CAAEN Inspires With Can-Do Attitude
AsianWeek Staff Report, Dec 29, 2006
FRANCISCO — Bolstered by three years of providing corporate networking
opportunities and civic service, the rapidly growing Corporate Asian
American Employee Network, (CAAEN), recently announced the
establishment of a one-of-a-kind leadership development/training
program for Asian Americans who work in corporate America.
six-month CAAEN Leadership Training Program is designed to cultivate
and identify those skills and relationships needed by Asian Americans
in the workplace to not only climb the career ladder, but ultimately
contribute to the community through their newly developed leadership
The program will
commence on January 19, 2007, and be divided into three parts: a
one-day intensive seminar on the cultural strengths and inhibitions of
Asian Americans, a six-month "webinar" series featuring lectures from
top Asian American executives in both the private and public sector,
and finally, two half-day mentoring sessions where senior Asian
American business leaders personally mentor those in the program at a
ratio of one mentor to five applicants. The 20 successful applicants,
for the inaugural program, were selected from the Asian American
employee associations of the 26 corporations that currently make up
"The main goal of this
program is to develop leaders that will not only advance through their
businesses, but also and ultimately bring those leadership skills back
to the community," said Ray Su, co-chair of CAAEN (Hewlett Packard).
"In addition, for CAAEN, I’m also hoping that we are sowing the seeds
for future leaders of our organization."
is a network of Bay Area Asian American employee groups in the private,
public and educational sectors. With a goal of promoting personal and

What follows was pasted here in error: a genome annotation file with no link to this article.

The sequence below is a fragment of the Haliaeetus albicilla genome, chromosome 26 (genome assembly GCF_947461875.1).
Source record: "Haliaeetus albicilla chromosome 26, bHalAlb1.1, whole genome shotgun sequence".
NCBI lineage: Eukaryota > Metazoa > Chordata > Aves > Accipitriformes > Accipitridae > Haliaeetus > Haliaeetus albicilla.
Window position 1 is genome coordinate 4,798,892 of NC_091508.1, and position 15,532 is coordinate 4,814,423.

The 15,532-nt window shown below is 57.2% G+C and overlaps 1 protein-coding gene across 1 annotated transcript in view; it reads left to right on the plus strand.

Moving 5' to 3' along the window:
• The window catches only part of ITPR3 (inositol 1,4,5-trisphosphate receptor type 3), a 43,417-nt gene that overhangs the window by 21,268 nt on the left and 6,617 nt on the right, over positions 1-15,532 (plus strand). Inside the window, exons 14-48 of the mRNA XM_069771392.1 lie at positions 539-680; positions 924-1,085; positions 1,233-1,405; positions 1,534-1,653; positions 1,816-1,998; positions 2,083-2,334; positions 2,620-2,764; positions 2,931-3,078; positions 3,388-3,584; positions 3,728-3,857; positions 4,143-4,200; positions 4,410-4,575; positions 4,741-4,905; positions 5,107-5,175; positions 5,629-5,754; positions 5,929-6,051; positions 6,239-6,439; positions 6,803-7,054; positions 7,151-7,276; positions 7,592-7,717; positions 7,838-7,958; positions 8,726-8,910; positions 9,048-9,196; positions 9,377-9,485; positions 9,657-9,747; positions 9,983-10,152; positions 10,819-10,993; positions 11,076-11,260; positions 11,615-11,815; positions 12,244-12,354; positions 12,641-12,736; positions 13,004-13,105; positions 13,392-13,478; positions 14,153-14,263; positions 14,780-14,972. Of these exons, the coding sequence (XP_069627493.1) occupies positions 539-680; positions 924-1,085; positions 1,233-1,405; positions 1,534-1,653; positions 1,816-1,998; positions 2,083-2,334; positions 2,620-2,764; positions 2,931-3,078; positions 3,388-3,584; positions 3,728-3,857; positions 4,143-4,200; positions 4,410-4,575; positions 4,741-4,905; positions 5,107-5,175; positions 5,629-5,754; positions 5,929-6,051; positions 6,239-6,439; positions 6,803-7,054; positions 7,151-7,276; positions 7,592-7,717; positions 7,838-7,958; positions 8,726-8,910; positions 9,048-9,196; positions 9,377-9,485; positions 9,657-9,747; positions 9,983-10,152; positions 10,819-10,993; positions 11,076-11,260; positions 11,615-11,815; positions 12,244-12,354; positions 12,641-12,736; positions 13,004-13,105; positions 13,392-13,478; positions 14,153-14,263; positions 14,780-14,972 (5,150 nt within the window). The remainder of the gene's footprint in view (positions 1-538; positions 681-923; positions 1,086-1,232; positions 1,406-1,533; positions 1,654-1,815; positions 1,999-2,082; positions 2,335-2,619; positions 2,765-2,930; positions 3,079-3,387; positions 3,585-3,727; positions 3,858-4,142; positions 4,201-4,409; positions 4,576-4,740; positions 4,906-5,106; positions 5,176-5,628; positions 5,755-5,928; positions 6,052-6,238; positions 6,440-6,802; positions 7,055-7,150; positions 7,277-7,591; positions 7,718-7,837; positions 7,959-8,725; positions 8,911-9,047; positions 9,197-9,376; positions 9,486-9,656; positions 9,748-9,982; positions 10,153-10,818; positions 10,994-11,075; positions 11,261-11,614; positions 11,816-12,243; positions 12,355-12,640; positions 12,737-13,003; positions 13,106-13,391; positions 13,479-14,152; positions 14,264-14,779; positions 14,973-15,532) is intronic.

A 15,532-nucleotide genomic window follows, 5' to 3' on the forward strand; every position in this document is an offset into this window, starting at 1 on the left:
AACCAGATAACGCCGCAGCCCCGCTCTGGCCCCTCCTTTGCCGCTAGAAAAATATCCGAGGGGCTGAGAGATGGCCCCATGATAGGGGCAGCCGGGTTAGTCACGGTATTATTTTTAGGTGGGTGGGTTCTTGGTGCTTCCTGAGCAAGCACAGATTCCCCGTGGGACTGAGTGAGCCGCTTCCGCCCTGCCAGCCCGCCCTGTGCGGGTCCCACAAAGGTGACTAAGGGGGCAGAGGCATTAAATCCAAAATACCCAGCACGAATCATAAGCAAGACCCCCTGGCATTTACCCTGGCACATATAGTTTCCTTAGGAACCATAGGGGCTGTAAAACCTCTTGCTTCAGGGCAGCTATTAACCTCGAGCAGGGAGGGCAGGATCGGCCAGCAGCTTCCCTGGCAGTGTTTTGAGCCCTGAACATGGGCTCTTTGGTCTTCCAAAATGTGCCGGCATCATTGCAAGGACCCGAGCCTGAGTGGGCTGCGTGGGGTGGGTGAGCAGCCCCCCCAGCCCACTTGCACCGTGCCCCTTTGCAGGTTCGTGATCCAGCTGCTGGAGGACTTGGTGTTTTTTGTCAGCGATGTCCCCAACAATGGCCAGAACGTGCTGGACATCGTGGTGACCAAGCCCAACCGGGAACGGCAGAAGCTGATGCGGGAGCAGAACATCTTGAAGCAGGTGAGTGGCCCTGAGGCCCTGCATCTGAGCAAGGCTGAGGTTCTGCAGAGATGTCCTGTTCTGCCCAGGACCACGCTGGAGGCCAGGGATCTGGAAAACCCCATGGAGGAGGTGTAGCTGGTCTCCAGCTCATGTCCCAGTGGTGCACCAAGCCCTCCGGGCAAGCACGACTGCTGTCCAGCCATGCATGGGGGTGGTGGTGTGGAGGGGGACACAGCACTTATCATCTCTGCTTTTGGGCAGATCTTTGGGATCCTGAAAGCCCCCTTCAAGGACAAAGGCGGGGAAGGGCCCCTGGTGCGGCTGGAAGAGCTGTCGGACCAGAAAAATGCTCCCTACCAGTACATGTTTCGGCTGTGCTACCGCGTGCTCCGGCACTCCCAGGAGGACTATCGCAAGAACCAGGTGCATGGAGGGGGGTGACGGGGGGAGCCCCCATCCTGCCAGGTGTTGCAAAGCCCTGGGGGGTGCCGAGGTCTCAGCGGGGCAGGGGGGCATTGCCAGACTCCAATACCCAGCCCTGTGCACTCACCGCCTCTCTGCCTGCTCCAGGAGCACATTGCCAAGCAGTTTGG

professional development of Asian American employees primarily through
networking and sharing best practices, CAAEN boasts an impressive array
of Asian American employee associations from such recognized
businesses/public agencies as: Hewlett Packard, Kaiser Permanente,
Wells Fargo, Cisco, Macy’s, GE, Visa, the City and County of San
Francisco, the Port of Oakland and the University of California, San
CAAEN does," stated Wayland Chan, the other co-chair of CAAEN
(PG&E) "is that it exposes and gives some insight to our members on
the best practices of corporate America so that they can navigate the
corporate maze and better further themselves as well as our community."
"I’m so proud of what CAAEN
has become," remarked CAAEN co-founder Joyce Chan. "When we started it
was almost a loose federation of about 13 companies. Today, we’ve
doubled our membership and have the ability to present a leadership
training program. It’s inspirational and shows we are becoming a force
in corporate America."
their membership is defined through these Asian American networks.
Senior CAAEN officials estimate that either directly or indirectly
their organization represents approximately 15,000 to 20,000 Asian
American corporate employees.
to space limitations, the leadership program is designed for active
CAAEN members. For those interested in the program or joining CAAEN,
please contact Wayland Chan or Ray Su through the organization’s
website at www.caaen.org